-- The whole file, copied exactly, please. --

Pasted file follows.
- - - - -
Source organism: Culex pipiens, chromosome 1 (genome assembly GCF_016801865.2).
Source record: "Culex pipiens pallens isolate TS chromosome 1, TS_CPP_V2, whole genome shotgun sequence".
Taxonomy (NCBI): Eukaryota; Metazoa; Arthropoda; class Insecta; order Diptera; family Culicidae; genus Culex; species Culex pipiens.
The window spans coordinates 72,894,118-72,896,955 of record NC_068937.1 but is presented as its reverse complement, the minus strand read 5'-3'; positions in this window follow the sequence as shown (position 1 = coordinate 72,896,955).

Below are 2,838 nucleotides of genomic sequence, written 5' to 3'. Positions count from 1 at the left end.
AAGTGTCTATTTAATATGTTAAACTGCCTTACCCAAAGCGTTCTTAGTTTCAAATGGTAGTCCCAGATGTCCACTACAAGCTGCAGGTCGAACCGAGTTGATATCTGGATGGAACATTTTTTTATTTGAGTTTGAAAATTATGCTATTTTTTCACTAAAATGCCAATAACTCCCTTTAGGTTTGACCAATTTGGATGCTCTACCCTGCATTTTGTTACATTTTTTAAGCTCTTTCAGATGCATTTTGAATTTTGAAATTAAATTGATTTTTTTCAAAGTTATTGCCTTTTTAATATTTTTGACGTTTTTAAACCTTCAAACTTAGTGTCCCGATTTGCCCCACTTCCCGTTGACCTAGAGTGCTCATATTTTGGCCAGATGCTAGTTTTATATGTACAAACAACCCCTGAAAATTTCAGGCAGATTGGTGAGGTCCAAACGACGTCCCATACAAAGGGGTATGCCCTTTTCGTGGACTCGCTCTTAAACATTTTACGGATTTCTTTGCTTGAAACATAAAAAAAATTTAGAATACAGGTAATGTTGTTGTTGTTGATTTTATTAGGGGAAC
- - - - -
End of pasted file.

Source organism: Culex pipiens, chromosome 1 (genome assembly GCF_016801865.2).
Source record: "Culex pipiens pallens isolate TS chromosome 1, TS_CPP_V2, whole genome shotgun sequence".
Taxonomy (NCBI): Eukaryota; Metazoa; Arthropoda; class Insecta; order Diptera; family Culicidae; genus Culex; species Culex pipiens.
The window spans coordinates 72,894,118-72,896,955 of record NC_068937.1 but is presented as its reverse complement, the minus strand read 5'-3'; positions in this window follow the sequence as shown (position 1 = coordinate 72,896,955).

Below are 2,838 nucleotides of genomic sequence, written 5' to 3'. Positions count from 1 at the left end.
AAGTGTCTATTTAATATGTTAAACTGCCTTACCCAAAGCGTTCTTAGTTTCAAATGGTAGTCCCAGATGTCCACTACAAGCTGCAGGTCGAACCGAGTTGATATCTGGATGGAACATTTTTTTATTTGAGTTTGAAAATTATGCTATTTTTTCACTAAAATGCCAATAACTCCCTTTAGGTTTGACCAATTTGGATGCTCTACCCTGCATTTTGTTACATTTTTTAAGCTCTTTCAGATGCATTTTGAATTTTGAAATTAAATTGATTTTTTTCAAAGTTATTGCCTTTTTAATATTTTTGACGTTTTTAAACCTTCAAACTTAGTGTCCCGATTTGCCCCACTTCCCGTTGACCTAGAGTGCTCATATTTTGGCCAGATGCTAGTTTTATATGTACAAACAACCCCTGAAAATTTCAGGCAGATTGGTGAGGTCCAAACGACGTCCCATACAAAGGGGTATGCCCTTTTCGTGGACTCGCTCTTAAACATTTTACGGATTTCTTTGCTTGAAACATAAAAAAAATTTAGAATACAGGTAATGTTGTTGTTGTTGATTTTATTAGGGGAAC